Ahmed, Khan, Lam, Abohamad, and Phatak: A Rare Case of Three Distinct Epstein-Barr Virus Associated Lymphoproliferative Disorders Over Sixteen Years of Human Immunodeficiency Virus Infection

A Rare Case of Three Distinct Epstein-Barr Virus Associated Lymphoproliferative Disorders Over Sixteen Years of Human Immunodeficiency Virus Infection


Epstein Barr virus (EBV) is well known to cause different types of malignancies. In immunocompromised patients, such as those infected with human immunodeficiency virus (HIV), there is a higher likelihood of EBV related malignant transformation. Diagnosis of EBV related malignancies may be difficult and sometimes requires clinical and pathological correlation. It is very rare to have more than one type of EBV related malignancy in a single patient. Until now, there are no specific guidelines for treatment of EBV related malignancies and lymphoproliferative disorders (LPD). We present a patient who developed three different types of EBV related LPD during a sixteen-year course of HIV infection.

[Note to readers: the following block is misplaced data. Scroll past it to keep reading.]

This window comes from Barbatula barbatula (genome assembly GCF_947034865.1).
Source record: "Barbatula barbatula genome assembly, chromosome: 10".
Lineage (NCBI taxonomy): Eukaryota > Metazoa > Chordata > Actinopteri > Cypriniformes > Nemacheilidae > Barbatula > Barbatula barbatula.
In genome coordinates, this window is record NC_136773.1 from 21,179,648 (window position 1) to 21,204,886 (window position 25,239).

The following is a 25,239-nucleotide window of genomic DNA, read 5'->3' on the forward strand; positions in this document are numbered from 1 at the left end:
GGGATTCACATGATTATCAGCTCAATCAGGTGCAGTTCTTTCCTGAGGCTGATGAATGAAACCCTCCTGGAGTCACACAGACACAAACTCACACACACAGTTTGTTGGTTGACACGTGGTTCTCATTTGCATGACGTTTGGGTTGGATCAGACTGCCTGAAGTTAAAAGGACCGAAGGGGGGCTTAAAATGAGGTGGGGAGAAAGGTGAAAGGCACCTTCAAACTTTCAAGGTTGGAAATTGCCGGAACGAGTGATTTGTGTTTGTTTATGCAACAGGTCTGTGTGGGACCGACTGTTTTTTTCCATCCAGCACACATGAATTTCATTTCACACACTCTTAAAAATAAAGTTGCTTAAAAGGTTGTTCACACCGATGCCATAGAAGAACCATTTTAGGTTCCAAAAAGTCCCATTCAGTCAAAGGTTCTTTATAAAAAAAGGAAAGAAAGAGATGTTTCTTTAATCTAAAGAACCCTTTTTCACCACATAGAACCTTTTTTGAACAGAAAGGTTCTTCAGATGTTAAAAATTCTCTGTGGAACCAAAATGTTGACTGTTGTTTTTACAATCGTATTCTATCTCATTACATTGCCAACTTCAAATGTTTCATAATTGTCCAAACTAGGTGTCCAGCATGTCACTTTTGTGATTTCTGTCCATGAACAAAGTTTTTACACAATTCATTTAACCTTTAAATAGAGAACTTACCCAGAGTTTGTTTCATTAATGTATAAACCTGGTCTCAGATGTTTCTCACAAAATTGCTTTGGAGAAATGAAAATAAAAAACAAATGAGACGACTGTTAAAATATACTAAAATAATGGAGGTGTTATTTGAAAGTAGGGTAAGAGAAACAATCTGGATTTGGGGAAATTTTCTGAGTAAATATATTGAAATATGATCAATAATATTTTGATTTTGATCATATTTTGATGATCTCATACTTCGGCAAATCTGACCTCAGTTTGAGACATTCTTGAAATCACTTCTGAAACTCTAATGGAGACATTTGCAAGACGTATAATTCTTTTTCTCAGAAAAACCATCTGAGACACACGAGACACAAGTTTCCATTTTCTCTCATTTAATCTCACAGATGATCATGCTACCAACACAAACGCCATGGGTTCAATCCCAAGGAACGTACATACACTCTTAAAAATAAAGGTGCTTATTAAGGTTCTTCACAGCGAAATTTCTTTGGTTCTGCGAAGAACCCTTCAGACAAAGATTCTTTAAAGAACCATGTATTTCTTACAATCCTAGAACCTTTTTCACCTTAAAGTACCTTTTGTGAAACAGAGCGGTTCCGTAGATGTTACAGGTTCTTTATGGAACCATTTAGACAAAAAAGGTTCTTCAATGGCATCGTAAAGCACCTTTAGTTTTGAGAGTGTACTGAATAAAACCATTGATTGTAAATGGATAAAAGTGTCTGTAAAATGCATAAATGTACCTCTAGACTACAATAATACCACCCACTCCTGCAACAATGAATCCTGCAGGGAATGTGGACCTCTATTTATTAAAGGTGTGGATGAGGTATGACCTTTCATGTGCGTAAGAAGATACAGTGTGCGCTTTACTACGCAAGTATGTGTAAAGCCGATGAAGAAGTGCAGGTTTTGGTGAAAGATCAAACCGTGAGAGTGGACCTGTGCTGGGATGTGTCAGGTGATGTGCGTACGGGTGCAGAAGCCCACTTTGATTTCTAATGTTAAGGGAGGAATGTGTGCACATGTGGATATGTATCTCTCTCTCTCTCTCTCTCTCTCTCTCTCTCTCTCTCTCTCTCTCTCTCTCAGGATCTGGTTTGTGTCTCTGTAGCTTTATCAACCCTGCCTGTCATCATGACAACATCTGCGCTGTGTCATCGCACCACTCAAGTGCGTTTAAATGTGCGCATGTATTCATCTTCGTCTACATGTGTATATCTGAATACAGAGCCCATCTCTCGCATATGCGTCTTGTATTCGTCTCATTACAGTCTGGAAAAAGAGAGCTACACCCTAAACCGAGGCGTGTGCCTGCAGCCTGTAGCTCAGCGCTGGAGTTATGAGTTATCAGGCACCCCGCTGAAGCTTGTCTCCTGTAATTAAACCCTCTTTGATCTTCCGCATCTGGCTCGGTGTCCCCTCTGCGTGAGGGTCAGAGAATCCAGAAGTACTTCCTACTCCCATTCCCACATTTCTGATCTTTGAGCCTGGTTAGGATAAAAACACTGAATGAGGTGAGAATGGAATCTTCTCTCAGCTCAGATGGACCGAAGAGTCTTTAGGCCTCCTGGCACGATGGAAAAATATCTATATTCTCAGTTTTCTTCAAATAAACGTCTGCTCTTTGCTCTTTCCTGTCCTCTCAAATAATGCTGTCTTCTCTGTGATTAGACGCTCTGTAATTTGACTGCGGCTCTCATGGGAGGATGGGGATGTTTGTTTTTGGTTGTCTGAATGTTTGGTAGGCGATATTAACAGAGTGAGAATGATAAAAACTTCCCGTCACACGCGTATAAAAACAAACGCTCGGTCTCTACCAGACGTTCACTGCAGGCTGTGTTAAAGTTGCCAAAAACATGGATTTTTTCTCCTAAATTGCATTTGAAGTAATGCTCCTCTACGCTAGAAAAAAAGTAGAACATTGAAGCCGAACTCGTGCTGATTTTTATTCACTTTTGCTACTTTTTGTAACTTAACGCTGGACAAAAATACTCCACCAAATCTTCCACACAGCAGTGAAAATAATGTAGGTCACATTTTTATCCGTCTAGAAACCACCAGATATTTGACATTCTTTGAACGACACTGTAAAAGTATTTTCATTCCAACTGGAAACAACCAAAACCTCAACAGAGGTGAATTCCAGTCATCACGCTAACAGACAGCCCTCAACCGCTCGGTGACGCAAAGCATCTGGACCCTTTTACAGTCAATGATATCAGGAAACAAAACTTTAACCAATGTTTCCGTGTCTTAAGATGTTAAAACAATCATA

Competing interest statement

Conflict of interest: the authors declare no potential conflict of interest.


Infection with Epstein Barr virus (EBV), or human herpesvirus-4, is ubiquitous worldwide in human populations and is associated with several diseases whose incidence differs dramatically in different parts of the world.1 EBV can cause a wide spectrum of diseases, including infectious diseases and malignancies, most commonly of lymphoid origin. In fact, it was the first virus known to directly cause a malignant disorder.2 Human Immunodeficiency virus (HIV) is an infectious cause for acquired immunodeficiency and is associated with increased relative risk of lymphoma incidence. With the introduction of highly active antiretroviral therapy (HAART), there was a dramatic decrease in incidence of lymphomas in HIV patients.3 Lymphoproliferative disorders in HIV patients are more likely to be associated with EBV than those in individuals with no immune compromise.

Case Report